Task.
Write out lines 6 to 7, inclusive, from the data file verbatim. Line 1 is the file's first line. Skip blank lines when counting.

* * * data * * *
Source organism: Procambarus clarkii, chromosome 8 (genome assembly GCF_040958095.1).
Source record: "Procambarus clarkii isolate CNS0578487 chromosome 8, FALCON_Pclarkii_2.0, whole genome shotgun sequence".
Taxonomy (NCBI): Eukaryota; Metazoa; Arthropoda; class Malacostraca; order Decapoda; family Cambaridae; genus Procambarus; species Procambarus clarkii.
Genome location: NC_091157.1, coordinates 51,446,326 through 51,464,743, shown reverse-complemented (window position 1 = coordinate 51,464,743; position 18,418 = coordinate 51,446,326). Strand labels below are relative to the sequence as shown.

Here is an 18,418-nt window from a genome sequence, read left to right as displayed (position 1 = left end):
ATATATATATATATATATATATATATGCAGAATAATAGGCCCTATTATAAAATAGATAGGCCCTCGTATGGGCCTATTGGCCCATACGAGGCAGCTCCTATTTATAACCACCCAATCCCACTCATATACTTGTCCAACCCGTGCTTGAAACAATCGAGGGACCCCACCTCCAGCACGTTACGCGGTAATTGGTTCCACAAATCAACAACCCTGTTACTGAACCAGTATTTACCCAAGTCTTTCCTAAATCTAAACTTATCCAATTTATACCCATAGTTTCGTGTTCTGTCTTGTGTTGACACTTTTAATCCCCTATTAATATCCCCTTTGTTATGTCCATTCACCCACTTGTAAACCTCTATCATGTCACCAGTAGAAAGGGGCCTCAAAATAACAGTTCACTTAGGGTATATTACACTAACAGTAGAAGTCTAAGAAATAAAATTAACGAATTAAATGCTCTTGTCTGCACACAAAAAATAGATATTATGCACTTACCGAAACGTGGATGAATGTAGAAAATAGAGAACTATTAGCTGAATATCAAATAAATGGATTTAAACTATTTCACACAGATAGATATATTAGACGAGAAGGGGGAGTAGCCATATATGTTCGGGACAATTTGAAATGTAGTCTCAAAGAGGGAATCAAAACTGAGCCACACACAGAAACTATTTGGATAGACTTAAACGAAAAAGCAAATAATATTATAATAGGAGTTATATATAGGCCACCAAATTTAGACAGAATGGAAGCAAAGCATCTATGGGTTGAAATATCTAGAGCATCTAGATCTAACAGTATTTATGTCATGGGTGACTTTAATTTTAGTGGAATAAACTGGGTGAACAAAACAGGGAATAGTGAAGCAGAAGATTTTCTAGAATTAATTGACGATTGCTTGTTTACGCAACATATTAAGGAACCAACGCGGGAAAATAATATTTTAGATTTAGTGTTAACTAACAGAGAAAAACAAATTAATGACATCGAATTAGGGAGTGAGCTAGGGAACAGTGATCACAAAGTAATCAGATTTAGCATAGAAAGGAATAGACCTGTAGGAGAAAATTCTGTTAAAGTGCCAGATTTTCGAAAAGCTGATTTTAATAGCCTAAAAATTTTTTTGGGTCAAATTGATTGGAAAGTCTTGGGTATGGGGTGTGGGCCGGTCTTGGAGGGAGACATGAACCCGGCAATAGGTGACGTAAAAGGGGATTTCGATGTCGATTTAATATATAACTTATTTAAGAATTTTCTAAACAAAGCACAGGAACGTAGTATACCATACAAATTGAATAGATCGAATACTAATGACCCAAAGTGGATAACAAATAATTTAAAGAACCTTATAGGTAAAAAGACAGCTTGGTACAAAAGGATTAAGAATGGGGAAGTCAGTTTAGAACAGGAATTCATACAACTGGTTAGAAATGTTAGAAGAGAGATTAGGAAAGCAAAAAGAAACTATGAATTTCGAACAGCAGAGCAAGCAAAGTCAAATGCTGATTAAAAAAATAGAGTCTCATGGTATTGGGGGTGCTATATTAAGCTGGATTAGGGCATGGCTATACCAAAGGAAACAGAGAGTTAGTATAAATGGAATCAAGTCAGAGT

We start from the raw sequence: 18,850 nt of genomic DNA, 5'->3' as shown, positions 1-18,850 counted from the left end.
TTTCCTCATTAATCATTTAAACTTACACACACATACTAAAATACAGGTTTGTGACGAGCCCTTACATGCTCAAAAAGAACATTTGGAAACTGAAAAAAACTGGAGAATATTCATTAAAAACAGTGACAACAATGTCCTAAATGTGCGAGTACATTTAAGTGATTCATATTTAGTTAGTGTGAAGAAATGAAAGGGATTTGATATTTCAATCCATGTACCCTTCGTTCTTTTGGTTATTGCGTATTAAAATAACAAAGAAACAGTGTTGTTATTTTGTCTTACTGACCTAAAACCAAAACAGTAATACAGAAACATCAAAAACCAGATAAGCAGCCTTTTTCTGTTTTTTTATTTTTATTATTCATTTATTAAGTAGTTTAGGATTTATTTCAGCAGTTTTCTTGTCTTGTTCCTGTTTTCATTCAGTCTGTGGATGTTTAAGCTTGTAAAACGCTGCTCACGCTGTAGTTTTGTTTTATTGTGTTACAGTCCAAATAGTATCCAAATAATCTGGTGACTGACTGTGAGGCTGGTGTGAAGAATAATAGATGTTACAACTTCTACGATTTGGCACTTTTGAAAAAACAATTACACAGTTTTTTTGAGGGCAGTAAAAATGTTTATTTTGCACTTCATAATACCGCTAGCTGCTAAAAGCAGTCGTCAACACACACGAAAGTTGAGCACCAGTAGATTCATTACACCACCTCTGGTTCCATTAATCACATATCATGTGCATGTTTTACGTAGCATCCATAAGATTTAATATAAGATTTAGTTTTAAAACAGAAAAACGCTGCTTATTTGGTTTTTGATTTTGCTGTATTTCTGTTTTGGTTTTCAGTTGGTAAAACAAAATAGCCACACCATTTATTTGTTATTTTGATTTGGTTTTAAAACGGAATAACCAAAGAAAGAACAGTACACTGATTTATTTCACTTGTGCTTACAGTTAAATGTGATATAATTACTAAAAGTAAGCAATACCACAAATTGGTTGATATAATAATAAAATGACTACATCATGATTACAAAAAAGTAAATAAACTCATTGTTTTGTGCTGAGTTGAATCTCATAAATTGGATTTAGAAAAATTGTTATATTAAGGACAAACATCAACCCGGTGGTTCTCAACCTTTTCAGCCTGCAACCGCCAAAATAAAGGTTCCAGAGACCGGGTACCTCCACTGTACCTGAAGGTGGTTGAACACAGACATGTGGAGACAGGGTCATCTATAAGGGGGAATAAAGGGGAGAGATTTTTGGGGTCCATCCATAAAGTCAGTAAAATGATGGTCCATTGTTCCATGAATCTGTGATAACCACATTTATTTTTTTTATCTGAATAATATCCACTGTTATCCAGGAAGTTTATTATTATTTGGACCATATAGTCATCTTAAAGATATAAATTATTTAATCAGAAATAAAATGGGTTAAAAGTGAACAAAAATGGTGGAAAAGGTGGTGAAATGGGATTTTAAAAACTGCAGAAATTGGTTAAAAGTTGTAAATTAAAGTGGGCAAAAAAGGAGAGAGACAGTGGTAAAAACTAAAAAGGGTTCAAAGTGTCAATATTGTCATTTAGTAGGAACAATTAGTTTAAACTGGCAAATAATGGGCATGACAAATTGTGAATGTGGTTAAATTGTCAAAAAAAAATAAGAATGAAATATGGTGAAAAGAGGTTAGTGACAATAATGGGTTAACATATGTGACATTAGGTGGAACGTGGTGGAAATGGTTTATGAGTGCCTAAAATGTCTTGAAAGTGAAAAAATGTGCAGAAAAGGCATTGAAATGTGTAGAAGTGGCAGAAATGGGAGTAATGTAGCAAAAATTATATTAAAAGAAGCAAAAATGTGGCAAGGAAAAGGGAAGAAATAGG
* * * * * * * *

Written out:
ATATATATATATATATATATATATATGCAGAATAATAGGCCCTATTATAAAATAGATAGGCCCTCGTATGGGCCTATTGGCCCATACGAGGCAGCTCCTATTTATAACCACCCAATCCCACTCATATACTTGTCCAACCCGTGCTTGAAACAATCGAGGGACCCCACCTCCAGCACGTTACGCGGTAATTGGTTCCACAAATCAACAACCCTGTTACTGAACCAGTATTTACCCAAGTCTTTCCTAAATCTAAACTTATCCAATTTATACCCATAGTTTCGTGTTCTGTCTTGTGTTGACACTTTTAATCCCCTATTAATATCCCCTTTGTTATGTCCATTCACCCACTTGTAAACCTCTATCATGTCACCAGTAGAAAGGGGCCTCAAAATAACAGTTCACTTAGGGTATATTACACTAACAGTAGAAGTCTAAGAAATAAAATTAACGAATTAAATGCTCTTGTCTGCACACAAAAAATAGATATTATGCACTTACCGAAACGTGGATGAATGTAGAAAATAGAGAACTATTAGCTGAATATCAAATAAATGGATTTAAACTATTTCACACAGATAGATATATTAGACGAGAAGGGGGAGTAGCCATATATGTTCGGGACAATTTGAAATGTAGTCTCAAAGAGGGAATCAAAACTGAGCCACACACAGAAACTATTTGGATAGACTTAAACGAAAAAGCAAATAATATTATAATAGGAGTTATATATAGGCCACCAAATTTAGACAGAATGGAAGCAAAGCATCTATGGGTTGAAATATCTAGAGCATCTAGATCTAACAGTATTTATGTCATGGGTGACTTTAATTTTAGTGGAATAAACTGGGTGAACAAAACAGGGAATAGTGAAGCAGAAGATTTTCTAGAATTAATTGACGATTGCTTGTTTACGCAACATATTAAGGAACCAACGCGGGAAAATAATATTTTAGATTTAGTGTTAACTAACAGAGAAAAACAAATTAATGACATCGAATTAGGGAGTGAGCTAGGGAACAGTGATCACAAAGTAATCAGATTTAGCATAGAAAGGAATAGACCTGTAGGAGAAAATTCTGTTAAAGTGCCAGATTTTCGAAAAGCTGATTTTAATAGCCTAAAAATTTTTTTGGGTCAAATTGATTGGAAAGTCTTGGGTATGGGGTGTGGGCCGGTCTTGGAGGGAGACATGAACCCGGCAATAGGTGACGTAAAAGGGGATTTCGATGTCGATTTAATATATAACTTATTTAAGAATTTTCTAAACAAAGCACAGGAACGTAGTATACCATACAAATTGAATAGATCGAATACTAATGACCCAAAGTGGATAACAAATAATTTAAAGAACCTTATAGGTAAAAAGACAGCTTGGTACAAAAGGATTAAGAATGGGGAAGTCAGTTTAGAACAGGAATTCATACAACTGGTTAGAAATGTTAGAAGAGAGATTAGGAAAGCAAAAAGAAACTATGAATTTCGAACAGCAGAGCAAGCAAAGTCAAATGCTGATTAAAAAAATAGAGTCTCATGGTATTGGGGGTGCTATATTAAGCTGGATTAGGGCATGGCTATACCAAAGGAAACAGAGAGTTAGTATAAATGGAATCAAGTCAGAGT

We start from the raw sequence: 18,850 nt of genomic DNA, 5'->3' as shown, positions 1-18,850 counted from the left end.